St. Jude Medical Inc. (St. Jude) has agreed to pay $27 million to settle allegations under the False Claims Act that, between November 2014 and October 2016, it knowingly sold defective heart devices to health care facilities that, in turn, implanted the devices into patients insured by federal health care programs. St. Jude was acquired by Abbott Laboratories in January 2017.
    [Read More…]
  • Fake Title – Maintenance (4/18)
    In U.S GAO News
    GAO Email Notification Test We are testing our notification distribution process for GAO reports. If you are able to read this information the link contained in the email notification link worked. Please confirm that you received the email notification from GAOReports@gao.gov and used the link to access the prepublication site by contacting Andrea Thomas at thomasa@gao.gov (202) 512-3147 John Miller at millerj@gao.gov (202) 512-3672 Thank you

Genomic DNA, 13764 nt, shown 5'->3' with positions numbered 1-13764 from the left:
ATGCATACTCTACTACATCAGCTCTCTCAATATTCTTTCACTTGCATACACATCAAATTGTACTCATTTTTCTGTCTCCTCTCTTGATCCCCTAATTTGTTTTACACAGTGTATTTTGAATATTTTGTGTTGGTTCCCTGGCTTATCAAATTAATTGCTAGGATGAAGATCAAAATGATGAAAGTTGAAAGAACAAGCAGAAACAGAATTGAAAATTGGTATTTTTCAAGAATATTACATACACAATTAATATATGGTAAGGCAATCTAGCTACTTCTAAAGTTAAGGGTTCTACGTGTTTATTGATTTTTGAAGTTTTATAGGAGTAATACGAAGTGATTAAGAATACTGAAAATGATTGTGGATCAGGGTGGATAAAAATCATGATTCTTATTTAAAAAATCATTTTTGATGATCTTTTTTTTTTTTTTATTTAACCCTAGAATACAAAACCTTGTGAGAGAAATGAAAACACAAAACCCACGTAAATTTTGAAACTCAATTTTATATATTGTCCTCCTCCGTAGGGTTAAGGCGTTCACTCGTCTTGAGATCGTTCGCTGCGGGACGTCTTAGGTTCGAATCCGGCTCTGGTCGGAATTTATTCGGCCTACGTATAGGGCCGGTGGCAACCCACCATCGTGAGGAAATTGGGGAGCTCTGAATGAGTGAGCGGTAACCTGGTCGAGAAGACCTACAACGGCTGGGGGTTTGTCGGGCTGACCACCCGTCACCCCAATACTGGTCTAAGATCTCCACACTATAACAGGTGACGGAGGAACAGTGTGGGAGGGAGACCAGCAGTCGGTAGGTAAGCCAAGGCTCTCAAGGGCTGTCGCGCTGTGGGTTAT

[Read More…]
  • Peacekeeping: Observations on Costs, Strengths, and Limitations of U.S. and UN Operations
    In U.S GAO News